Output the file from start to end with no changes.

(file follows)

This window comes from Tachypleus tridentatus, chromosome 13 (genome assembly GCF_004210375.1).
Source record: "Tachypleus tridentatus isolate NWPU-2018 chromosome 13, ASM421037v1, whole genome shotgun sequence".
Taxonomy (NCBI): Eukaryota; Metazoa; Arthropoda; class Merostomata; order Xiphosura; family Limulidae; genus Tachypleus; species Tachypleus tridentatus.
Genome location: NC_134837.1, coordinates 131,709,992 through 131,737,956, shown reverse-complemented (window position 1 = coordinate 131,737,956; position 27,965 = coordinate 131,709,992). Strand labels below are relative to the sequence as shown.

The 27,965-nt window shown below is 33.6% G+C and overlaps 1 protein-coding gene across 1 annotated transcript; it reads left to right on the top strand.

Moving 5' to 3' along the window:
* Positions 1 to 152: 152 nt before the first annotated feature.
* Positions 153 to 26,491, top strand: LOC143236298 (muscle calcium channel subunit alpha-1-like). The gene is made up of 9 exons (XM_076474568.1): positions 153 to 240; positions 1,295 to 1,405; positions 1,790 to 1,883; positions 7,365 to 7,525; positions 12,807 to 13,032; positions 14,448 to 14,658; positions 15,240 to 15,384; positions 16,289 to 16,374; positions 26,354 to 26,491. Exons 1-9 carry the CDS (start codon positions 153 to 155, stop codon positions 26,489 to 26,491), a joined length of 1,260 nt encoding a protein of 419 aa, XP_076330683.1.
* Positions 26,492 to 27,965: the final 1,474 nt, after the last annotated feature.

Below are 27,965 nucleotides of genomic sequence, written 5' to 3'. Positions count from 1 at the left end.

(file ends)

This window comes from Tachypleus tridentatus, chromosome 13 (genome assembly GCF_004210375.1).
Source record: "Tachypleus tridentatus isolate NWPU-2018 chromosome 13, ASM421037v1, whole genome shotgun sequence".
Taxonomy (NCBI): Eukaryota; Metazoa; Arthropoda; class Merostomata; order Xiphosura; family Limulidae; genus Tachypleus; species Tachypleus tridentatus.
Genome location: NC_134837.1, coordinates 131,709,992 through 131,737,956, shown reverse-complemented (window position 1 = coordinate 131,737,956; position 27,965 = coordinate 131,709,992). Strand labels below are relative to the sequence as shown.

The 27,965-nt window shown below is 33.6% G+C and overlaps 1 protein-coding gene across 1 annotated transcript; it reads left to right on the top strand.

Moving 5' to 3' along the window:
* Positions 1 to 152: 152 nt before the first annotated feature.
* Positions 153 to 26,491, top strand: LOC143236298 (muscle calcium channel subunit alpha-1-like). The gene is made up of 9 exons (XM_076474568.1): positions 153 to 240; positions 1,295 to 1,405; positions 1,790 to 1,883; positions 7,365 to 7,525; positions 12,807 to 13,032; positions 14,448 to 14,658; positions 15,240 to 15,384; positions 16,289 to 16,374; positions 26,354 to 26,491. Exons 1-9 carry the CDS (start codon positions 153 to 155, stop codon positions 26,489 to 26,491), a joined length of 1,260 nt encoding a protein of 419 aa, XP_076330683.1.
* Positions 26,492 to 27,965: the final 1,474 nt, after the last annotated feature.

Below are 27,965 nucleotides of genomic sequence, written 5' to 3'. Positions count from 1 at the left end.